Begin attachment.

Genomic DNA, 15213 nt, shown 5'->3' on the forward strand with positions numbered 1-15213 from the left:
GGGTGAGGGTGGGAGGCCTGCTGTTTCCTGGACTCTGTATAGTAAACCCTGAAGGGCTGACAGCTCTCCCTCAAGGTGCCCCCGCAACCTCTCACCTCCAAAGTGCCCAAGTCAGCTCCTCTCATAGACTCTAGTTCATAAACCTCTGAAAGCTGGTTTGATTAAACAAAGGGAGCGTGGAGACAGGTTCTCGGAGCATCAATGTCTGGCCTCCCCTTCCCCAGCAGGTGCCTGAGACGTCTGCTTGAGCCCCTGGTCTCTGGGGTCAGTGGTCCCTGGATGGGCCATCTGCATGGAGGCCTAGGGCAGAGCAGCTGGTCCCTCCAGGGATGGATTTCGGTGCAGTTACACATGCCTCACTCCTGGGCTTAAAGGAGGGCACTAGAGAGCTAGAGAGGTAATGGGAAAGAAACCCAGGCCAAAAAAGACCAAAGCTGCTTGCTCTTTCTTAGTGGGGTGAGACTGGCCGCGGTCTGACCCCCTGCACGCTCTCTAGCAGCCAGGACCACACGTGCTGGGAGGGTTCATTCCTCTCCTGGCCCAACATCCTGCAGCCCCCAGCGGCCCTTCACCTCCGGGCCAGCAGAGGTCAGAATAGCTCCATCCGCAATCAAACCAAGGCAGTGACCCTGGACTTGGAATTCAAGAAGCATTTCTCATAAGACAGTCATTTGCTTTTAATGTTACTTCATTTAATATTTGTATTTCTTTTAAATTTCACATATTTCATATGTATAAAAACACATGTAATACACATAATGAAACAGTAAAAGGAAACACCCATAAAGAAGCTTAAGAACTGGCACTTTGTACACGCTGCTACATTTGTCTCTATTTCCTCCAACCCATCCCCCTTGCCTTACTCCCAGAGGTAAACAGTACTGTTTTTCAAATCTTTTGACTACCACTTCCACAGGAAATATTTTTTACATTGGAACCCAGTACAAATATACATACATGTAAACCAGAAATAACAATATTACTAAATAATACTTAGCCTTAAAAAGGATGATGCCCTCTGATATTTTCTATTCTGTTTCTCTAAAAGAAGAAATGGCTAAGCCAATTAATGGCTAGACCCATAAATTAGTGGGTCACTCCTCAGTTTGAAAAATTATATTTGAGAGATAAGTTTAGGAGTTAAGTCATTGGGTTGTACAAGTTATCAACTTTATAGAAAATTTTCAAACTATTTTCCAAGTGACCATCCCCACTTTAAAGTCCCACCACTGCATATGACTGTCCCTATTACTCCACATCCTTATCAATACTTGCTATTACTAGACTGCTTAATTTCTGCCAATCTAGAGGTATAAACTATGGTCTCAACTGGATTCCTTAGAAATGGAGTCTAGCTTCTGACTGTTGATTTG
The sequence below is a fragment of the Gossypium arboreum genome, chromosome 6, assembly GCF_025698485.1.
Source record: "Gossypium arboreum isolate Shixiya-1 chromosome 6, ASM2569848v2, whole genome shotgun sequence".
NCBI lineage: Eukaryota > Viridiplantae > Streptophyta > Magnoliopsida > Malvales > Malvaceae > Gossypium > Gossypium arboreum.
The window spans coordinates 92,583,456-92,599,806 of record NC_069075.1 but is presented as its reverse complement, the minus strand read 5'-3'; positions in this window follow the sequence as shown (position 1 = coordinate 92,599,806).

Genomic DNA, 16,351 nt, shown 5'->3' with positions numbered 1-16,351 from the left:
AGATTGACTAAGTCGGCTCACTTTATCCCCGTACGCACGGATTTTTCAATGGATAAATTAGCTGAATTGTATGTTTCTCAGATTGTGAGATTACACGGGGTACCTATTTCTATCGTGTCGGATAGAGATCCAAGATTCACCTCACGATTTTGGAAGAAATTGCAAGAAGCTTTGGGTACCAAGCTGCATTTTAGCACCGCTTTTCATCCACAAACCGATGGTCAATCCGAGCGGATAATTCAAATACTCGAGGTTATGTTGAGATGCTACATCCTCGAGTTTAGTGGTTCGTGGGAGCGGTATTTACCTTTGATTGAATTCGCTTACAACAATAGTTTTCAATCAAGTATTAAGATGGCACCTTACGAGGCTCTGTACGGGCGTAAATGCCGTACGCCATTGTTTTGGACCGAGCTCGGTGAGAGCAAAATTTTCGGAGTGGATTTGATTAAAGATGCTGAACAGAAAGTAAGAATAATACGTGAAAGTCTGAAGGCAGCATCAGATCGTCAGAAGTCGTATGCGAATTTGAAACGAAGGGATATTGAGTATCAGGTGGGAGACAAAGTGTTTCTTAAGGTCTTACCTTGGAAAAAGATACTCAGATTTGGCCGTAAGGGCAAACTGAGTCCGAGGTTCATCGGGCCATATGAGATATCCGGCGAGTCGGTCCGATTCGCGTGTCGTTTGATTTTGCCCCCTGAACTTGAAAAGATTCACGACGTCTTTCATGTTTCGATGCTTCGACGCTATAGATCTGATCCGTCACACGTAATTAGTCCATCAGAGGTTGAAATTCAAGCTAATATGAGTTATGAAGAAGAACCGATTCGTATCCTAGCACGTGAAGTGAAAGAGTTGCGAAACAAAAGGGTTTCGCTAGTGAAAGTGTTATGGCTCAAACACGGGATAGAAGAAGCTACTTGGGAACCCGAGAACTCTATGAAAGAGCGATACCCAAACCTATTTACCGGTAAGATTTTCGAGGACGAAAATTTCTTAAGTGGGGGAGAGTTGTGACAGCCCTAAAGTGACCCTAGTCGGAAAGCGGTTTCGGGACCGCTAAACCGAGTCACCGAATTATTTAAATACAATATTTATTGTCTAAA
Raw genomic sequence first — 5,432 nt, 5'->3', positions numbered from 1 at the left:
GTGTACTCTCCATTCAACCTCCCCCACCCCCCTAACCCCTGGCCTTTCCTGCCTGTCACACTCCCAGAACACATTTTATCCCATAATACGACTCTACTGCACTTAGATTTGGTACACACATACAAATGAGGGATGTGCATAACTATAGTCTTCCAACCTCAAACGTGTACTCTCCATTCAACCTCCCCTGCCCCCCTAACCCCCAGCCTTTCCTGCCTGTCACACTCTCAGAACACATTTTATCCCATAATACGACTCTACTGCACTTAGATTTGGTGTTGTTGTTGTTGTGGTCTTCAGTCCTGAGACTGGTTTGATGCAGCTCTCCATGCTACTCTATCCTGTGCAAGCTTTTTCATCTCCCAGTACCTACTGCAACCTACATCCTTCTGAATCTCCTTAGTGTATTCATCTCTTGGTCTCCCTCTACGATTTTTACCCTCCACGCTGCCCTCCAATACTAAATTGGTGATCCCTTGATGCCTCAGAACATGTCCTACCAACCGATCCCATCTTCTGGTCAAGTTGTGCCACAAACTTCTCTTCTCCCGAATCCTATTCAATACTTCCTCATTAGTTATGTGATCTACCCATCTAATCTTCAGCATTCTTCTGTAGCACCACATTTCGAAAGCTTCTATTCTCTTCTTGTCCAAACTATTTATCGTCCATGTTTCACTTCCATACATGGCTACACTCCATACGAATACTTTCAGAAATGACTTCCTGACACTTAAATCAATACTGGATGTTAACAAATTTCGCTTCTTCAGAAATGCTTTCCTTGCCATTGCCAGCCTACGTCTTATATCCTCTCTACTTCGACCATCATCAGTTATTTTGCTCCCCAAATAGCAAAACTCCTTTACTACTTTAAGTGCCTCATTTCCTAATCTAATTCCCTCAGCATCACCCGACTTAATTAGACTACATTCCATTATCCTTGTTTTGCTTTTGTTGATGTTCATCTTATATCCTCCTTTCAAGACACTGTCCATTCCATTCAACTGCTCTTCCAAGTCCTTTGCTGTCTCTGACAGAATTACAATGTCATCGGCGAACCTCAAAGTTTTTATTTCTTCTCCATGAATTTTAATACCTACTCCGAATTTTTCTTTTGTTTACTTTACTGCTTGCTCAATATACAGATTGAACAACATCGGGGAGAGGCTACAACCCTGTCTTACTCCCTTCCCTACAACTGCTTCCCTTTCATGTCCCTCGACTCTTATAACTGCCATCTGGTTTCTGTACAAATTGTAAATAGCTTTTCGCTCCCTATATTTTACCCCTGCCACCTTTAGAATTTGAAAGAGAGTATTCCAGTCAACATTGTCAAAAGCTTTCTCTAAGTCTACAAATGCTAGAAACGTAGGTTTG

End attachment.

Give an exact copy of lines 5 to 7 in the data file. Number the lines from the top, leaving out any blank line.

NCBI lineage: Eukaryota > Viridiplantae > Streptophyta > Magnoliopsida > Malvales > Malvaceae > Gossypium > Gossypium arboreum.
The window spans coordinates 92,583,456-92,599,806 of record NC_069075.1 but is presented as its reverse complement, the minus strand read 5'-3'; positions in this window follow the sequence as shown (position 1 = coordinate 92,599,806).

Genomic DNA, 16,351 nt, shown 5'->3' with positions numbered 1-16,351 from the left: